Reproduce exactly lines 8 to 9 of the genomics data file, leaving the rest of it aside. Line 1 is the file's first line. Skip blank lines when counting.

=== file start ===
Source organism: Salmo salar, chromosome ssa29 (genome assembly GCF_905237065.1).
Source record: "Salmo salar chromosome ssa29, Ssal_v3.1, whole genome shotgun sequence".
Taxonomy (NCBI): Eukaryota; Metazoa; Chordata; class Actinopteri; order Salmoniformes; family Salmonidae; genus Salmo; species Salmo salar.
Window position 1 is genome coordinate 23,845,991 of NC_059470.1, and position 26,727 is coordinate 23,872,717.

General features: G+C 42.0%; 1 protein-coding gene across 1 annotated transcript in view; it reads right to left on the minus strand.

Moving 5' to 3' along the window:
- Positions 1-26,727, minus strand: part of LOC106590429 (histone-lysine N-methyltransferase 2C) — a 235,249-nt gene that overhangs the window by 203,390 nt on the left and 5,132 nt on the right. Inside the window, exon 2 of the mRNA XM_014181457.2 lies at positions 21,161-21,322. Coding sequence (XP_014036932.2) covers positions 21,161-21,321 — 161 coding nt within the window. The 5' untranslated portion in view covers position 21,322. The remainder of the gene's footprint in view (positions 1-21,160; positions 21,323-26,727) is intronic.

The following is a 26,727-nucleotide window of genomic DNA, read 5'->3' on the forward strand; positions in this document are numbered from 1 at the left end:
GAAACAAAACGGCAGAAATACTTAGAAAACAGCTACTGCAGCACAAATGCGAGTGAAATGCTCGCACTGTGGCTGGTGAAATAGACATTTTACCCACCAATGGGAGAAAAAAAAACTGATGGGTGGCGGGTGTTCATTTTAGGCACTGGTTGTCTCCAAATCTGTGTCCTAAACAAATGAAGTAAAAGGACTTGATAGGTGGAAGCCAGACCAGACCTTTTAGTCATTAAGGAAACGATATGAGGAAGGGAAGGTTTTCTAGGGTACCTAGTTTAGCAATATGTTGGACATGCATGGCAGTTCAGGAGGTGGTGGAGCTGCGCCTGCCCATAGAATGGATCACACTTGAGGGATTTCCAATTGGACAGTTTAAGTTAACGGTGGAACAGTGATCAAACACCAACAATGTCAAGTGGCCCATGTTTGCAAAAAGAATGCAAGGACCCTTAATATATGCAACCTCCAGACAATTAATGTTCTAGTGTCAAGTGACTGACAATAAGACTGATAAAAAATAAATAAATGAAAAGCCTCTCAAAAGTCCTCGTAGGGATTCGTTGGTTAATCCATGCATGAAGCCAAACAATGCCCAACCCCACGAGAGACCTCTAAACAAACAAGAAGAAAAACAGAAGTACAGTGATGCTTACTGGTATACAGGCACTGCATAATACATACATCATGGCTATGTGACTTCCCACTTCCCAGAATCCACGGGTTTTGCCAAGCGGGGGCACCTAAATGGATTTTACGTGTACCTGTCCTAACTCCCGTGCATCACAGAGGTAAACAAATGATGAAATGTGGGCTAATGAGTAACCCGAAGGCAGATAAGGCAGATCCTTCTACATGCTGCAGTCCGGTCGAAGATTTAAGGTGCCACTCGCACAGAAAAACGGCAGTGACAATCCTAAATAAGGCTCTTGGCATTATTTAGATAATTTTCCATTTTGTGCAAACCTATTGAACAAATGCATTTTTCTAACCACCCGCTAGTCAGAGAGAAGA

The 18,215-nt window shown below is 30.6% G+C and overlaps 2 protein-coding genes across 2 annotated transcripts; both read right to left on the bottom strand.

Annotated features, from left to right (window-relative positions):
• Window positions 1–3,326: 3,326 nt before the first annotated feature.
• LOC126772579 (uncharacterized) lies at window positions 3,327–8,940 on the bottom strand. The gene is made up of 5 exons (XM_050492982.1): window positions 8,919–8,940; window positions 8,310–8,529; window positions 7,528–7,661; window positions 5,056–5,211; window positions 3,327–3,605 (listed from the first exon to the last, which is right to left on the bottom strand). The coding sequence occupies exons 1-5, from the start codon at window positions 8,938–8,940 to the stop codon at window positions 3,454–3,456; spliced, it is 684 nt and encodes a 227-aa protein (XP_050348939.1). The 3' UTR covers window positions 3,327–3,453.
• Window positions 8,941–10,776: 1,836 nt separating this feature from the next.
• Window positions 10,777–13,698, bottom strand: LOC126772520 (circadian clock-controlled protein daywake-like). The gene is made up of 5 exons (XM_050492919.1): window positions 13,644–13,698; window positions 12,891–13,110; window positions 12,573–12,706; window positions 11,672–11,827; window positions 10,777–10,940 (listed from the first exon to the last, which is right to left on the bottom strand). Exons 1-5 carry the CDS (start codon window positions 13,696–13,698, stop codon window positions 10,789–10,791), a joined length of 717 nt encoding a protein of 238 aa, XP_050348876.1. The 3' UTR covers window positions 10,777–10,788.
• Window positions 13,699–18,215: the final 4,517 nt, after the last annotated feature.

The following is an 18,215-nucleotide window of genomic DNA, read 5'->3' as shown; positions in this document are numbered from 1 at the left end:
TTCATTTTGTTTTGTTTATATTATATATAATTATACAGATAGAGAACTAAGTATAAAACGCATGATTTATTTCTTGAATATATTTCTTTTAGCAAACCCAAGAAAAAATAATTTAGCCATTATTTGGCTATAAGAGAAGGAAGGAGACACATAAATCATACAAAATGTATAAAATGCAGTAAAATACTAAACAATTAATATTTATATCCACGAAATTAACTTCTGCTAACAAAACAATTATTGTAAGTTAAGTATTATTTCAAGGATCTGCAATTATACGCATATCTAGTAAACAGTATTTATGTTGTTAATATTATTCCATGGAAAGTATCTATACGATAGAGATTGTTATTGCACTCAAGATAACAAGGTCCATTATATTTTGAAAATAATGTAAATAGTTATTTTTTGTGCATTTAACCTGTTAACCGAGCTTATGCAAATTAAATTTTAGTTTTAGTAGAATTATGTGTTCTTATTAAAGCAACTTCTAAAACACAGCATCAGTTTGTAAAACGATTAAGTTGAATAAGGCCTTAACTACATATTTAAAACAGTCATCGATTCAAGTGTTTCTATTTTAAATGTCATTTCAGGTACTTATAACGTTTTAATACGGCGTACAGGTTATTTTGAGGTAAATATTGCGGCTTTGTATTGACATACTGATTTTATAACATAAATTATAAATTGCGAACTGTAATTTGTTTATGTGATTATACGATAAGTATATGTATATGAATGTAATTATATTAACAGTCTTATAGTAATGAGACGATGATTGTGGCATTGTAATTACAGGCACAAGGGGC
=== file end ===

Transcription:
The following is a 26,727-nucleotide window of genomic DNA, read 5'->3' on the forward strand; positions in this document are numbered from 1 at the left end:
GAAACAAAACGGCAGAAATACTTAGAAAACAGCTACTGCAGCACAAATGCGAGTGAAATGCTCGCACTGTGGCTGGTGAAATAGACATTTTACCCACCAATGGGAGAAAAAAAAACTGATGGGTGGCGGGTGTTCATTTTAGGCACTGGTTGTCTCCAAATCTGTGTCCTAAACAAATGAAGTAAAAGGACTTGATAGGTGGAAGCCAGACCAGACCTTTTAGTCATTAAGGAAACGATATGAGGAAGGGAAGGTTTTCTAGGGTACCTAGTTTAGCAATATGTTGGACATGCATGGCAGTTCAGGAGGTGGTGGAGCTGCGCCTGCCCATAGAATGGATCACACTTGAGGGATTTCCAATTGGACAGTTTAAGTTAACGGTGGAACAGTGATCAAACACCAACAATGTCAAGTGGCCCATGTTTGCAAAAAGAATGCAAGGACCCTTAATATATGCAACCTCCAGACAATTAATGTTCTAGTGTCAAGTGACTGACAATAAGACTGATAAAAAATAAATAAATGAAAAGCCTCTCAAAAGTCCTCGTAGGGATTCGTTGGTTAATCCATGCATGAAGCCAAACAATGCCCAACCCCACGAGAGACCTCTAAACAAACAAGAAGAAAAACAGAAGTACAGTGATGCTTACTGGTATACAGGCACTGCATAATACATACATCATGGCTATGTGACTTCCCACTTCCCAGAATCCACGGGTTTTGCCAAGCGGGGGCACCTAAATGGATTTTACGTGTACCTGTCCTAACTCCCGTGCATCACAGAGGTAAACAAATGATGAAATGTGGGCTAATGAGTAACCCGAAGGCAGATAAGGCAGATCCTTCTACATGCTGCAGTCCGGTCGAAGATTTAAGGTGCCACTCGCACAGAAAAACGGCAGTGACAATCCTAAATAAGGCTCTTGGCATTATTTAGATAATTTTCCATTTTGTGCAAACCTATTGAACAAATGCATTTTTCTAACCACCCGCTAGTCAGAGAGAAGA